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Issue 07 / October 2015

How new capital is reshaping the (re)insurance sector

At a glance
  • Catastrophe bonds provide access to much larger risk-bearing capacity suitable for large-scale catastrophic events
  • Market expected to open to more than just catastrophe risks in future
Catastrophe bonds, collateralised reinsurance, industry loss warranties and reinsurance ‘sidecars’ are increasing risk transfer options, says Ciaran Healy 

The catastrophe (cat) bond market emerged in the mid-1990s in an effort to expand and diversify the ability of primary insurers to transfer peak insurance risks, such as hurricanes in Florida and earthquakes in California and Japan. 

Alternatives to traditional reinsurance will become even more prevalent in future.

The objective was to attract new, non-traditional capital willing and able to absorb peak insurance risk uncorrelated to their existing portfolios while seeking favourable returns.

Cat bonds can present an attractive alternative to traditional reinsurance, providing access to much larger risk-bearing capacity suitable for large-scale catastrophic events, the ability to structure multi-year protection at a fixed price, contractual certainty and fast pay-out time after a predefined event.

Cat bonds were the primary initial vehicle to attract this alternative capital, but over time a variety of other vehicles were developed, including collateralised reinsurance, industry loss warranties (ILWs) and reinsurance ‘sidecars’. 

ART goes mainstream

Becoming more widespread as companies retain more risk and traditional insurance struggles to cover emerging risks

http://www.resilience.willis.com/articles/2015/09/29/why-alternative-risk-transfer-entering-mainstream/

Changing landscape

Collateralised reinsurance involves contracts or programmes where investors or a third party provides collateral to cover the full potential of claims that could arise from the contract or programme.

ILWs are a reinsurance derivative contract where one party purchases protection based on total loss due to a catastrophic event that would impact the entire insurance industry rather than its own losses.

Each vehicle has specific advantages, differences and clientele, but each permits a non-insurance entity (such as a pension fund) to assume insurance risk in return for payments from the party ceding the risk, which provides multiple alternative avenues for risk to be packaged, housed and financed.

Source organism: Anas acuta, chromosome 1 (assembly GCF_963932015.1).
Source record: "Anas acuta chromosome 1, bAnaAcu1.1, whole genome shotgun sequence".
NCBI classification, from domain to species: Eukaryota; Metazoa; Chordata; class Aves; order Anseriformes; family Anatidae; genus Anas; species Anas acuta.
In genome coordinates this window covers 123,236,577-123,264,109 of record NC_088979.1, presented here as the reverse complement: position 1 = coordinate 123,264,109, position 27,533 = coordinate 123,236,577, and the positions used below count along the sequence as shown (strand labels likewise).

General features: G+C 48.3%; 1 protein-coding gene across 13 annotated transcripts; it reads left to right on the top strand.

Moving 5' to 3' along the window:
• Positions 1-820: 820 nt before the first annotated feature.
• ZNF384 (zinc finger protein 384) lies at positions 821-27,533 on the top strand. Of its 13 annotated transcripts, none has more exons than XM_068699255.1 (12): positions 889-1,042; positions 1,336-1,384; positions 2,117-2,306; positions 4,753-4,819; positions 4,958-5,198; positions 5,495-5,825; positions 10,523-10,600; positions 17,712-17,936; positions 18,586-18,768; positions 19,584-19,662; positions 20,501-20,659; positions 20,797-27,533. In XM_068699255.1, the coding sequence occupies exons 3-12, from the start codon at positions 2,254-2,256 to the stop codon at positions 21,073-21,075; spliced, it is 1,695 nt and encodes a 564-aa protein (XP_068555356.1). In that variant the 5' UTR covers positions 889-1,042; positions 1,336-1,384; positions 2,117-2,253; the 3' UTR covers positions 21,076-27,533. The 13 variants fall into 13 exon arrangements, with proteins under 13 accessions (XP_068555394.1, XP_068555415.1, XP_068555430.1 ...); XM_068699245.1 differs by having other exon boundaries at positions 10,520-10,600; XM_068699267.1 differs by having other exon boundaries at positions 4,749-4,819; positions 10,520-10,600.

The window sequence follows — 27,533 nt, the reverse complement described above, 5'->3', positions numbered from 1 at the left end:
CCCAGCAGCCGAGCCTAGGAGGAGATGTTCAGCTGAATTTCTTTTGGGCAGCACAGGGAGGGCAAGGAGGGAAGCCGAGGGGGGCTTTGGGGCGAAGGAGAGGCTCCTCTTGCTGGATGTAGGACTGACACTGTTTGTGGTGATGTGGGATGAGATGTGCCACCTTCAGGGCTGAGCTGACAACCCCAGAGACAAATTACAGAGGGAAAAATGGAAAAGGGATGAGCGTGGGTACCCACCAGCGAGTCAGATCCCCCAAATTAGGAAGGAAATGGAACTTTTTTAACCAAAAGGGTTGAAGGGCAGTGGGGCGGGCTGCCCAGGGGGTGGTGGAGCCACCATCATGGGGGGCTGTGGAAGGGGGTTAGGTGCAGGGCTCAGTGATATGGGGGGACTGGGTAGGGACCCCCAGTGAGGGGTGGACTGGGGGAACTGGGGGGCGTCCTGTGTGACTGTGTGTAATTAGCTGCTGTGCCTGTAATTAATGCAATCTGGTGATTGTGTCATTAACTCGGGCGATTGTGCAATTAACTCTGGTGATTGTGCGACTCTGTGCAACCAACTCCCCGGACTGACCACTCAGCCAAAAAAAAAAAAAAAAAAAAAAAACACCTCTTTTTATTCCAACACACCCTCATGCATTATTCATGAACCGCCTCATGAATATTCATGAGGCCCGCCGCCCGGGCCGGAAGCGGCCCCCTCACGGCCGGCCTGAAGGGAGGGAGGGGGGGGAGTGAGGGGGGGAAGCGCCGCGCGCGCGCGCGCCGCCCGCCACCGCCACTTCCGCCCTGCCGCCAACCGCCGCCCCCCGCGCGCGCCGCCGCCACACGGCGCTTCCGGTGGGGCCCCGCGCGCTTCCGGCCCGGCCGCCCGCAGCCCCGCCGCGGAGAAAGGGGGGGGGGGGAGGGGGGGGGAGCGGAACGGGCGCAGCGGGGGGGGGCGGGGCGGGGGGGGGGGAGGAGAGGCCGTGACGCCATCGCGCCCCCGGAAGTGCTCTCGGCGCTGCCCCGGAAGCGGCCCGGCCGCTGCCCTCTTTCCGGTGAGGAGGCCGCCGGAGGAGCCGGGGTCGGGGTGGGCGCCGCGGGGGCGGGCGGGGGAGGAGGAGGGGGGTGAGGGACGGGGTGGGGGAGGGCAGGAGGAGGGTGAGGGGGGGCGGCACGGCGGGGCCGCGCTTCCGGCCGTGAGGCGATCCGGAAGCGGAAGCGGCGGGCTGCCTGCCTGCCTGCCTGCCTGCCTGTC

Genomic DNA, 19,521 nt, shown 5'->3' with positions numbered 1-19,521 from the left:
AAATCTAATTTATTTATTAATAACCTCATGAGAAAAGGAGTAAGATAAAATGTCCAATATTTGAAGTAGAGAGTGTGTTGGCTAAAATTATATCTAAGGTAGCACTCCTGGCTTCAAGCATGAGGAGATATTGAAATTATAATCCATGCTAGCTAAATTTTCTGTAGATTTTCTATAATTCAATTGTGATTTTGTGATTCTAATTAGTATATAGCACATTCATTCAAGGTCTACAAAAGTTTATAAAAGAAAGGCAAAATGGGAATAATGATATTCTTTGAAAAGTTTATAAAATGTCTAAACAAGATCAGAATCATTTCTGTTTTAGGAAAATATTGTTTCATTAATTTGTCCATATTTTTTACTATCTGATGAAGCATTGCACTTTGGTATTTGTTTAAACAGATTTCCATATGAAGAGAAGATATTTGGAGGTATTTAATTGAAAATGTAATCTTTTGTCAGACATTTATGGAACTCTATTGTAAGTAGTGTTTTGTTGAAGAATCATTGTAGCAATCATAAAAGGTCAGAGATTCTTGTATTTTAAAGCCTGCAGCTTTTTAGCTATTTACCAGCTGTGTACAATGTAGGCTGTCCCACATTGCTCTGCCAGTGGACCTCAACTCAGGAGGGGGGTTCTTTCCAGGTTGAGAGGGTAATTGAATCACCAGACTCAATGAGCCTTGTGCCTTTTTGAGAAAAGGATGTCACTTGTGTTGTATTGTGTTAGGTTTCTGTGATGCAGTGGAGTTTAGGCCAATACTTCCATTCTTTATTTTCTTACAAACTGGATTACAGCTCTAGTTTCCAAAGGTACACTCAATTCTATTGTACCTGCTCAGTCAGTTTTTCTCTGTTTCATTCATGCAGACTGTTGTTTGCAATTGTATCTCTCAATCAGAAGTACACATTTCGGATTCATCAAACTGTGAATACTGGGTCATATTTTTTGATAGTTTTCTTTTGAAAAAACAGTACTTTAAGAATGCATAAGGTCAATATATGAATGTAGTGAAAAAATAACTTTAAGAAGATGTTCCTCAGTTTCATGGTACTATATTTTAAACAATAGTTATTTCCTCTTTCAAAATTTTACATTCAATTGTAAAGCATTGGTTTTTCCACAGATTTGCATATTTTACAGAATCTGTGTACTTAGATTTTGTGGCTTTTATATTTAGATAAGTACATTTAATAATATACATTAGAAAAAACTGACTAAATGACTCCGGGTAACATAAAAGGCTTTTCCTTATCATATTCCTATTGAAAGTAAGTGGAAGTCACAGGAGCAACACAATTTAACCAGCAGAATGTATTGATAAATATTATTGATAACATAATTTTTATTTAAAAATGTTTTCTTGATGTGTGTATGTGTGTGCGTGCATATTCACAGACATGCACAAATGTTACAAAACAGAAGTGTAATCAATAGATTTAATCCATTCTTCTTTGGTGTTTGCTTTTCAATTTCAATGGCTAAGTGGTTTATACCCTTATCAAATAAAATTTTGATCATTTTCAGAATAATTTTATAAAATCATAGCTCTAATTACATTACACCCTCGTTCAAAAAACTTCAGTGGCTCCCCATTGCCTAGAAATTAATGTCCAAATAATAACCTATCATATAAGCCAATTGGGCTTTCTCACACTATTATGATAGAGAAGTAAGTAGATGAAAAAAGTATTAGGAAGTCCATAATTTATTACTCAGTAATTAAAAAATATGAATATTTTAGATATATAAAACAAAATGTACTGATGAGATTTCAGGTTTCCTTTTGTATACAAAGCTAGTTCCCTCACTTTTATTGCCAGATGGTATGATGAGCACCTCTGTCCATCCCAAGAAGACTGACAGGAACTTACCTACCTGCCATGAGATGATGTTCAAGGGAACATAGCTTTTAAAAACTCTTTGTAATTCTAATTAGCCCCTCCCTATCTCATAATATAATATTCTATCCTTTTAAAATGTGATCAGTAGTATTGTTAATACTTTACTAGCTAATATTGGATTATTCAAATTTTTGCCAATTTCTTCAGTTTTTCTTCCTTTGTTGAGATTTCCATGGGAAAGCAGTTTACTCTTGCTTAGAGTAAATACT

The observable trends suggest that these alternatives to traditional reinsurance will become even more prevalent in the coming years as increasing usage of alternative capital and development of new structures continues. 

Catastrophe risk is dominant at the moment due to the lack of other risks being securitised, but many market participants also expect the market to open for new risk types in the coming years. This will continue to change the insurance industry landscape and further place ART in the mainstream.

Find out more

Photo of Ciarán Healy
Ciarán Healy

healyci@willis.com

Ciarán has worked within the Captive Insurance space for over 10 years. He is responsible for the execution of captive and risk financing consultancy projects, such as captive feasibility studies, captive optimisation reviews and Solvency II consulting. He joined Willis in 2013 having previously spent several years with Ernst & Young, specialising in management of large scale projects for insurance clients.

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Photo of Ciarán Healy
Ciarán Healy

healyci@willis.com

Ciarán has worked within the Captive Insurance space for over 10 years. He is responsible for the execution of captive and risk financing consultancy projects, such as captive feasibility studies, captive optimisation reviews and Solvency II consulting. He joined Willis in 2013 having previously spent several years with Ernst & Young, specialising in management of large scale projects for insurance clients.

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